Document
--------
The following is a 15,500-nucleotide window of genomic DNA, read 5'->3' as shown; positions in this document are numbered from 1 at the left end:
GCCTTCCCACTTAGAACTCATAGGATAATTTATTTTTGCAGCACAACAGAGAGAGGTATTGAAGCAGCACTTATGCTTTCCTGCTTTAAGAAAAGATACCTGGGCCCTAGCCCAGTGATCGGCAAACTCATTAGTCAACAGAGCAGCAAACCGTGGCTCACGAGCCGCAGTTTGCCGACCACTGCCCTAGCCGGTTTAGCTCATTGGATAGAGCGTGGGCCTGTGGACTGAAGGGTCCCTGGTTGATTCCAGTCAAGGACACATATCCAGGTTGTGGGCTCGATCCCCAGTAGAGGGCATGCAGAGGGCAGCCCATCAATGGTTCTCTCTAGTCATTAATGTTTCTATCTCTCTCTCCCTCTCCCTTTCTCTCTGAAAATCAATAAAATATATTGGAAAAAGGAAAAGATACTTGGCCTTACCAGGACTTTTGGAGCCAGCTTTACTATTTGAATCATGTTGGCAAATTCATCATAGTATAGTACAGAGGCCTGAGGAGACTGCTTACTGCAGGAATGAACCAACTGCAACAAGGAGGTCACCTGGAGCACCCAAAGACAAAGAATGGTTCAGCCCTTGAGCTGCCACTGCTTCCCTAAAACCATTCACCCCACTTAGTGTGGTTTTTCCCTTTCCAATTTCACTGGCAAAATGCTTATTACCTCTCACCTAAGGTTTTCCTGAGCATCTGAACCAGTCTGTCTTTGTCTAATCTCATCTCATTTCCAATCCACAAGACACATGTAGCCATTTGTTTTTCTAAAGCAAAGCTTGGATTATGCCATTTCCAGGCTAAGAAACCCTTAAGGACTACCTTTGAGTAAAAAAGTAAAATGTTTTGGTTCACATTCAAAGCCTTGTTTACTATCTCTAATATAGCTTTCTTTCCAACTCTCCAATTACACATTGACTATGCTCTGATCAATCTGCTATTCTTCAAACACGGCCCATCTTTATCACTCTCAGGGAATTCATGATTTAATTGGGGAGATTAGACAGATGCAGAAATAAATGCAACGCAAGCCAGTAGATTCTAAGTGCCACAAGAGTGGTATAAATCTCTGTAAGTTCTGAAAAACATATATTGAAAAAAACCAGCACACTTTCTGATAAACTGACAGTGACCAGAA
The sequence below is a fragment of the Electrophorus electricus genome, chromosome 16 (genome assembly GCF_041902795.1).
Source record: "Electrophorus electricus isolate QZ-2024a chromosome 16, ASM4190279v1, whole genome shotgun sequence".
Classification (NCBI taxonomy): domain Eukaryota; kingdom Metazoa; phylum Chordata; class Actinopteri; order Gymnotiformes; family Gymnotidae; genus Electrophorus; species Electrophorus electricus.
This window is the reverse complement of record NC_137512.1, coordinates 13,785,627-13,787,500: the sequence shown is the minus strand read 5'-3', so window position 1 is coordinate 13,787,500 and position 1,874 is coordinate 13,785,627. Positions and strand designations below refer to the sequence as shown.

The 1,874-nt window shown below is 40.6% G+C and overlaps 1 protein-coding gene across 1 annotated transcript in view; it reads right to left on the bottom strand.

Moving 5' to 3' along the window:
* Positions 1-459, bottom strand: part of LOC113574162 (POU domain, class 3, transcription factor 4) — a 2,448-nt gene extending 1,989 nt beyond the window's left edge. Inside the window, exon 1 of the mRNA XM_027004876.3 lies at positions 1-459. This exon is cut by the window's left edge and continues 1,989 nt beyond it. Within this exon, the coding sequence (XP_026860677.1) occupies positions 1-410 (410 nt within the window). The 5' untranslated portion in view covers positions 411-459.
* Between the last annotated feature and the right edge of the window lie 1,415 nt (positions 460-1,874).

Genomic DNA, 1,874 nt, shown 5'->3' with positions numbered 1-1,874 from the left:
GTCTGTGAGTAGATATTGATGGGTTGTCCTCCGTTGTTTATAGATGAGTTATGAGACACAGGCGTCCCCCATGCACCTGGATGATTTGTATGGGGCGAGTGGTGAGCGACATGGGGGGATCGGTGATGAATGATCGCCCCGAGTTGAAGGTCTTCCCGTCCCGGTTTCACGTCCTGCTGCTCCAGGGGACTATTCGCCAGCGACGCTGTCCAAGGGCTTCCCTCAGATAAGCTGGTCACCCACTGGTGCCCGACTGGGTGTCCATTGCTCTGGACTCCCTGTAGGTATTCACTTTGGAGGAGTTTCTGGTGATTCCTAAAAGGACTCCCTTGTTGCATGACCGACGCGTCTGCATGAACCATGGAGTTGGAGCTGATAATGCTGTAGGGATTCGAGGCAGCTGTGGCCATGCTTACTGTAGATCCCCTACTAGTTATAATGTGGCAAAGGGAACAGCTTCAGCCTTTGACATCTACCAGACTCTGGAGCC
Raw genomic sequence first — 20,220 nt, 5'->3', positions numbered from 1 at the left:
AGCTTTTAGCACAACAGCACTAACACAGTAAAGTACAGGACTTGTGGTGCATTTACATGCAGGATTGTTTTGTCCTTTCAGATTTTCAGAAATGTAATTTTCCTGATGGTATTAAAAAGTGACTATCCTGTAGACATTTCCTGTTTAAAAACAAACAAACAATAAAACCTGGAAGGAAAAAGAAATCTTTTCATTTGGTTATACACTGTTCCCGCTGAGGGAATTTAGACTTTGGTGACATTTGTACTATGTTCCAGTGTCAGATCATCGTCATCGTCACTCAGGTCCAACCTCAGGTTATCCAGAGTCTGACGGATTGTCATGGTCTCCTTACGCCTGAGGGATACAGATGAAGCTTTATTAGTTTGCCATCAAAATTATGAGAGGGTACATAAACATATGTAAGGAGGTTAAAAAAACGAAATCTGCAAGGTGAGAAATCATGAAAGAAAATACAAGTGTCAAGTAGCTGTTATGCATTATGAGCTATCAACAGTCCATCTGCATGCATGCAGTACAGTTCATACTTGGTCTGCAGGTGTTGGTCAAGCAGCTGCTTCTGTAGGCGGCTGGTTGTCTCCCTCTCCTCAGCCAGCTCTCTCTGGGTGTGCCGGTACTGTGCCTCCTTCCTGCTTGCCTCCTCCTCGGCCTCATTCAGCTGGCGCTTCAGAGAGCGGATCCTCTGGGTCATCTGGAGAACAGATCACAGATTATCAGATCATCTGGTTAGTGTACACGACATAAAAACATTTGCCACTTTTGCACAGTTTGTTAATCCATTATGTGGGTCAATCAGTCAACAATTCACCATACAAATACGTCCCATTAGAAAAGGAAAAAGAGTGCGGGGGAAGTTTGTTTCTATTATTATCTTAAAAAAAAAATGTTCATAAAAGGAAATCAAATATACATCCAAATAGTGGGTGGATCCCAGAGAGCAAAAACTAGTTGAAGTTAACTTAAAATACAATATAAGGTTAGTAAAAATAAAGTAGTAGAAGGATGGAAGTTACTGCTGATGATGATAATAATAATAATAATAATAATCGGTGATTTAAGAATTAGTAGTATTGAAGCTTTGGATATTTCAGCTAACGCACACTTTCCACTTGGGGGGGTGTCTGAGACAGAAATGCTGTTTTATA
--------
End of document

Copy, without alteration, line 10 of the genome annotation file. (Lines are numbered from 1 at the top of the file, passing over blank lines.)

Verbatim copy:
* Between the last annotated feature and the right edge of the window lie 1,415 nt (positions 460-1,874).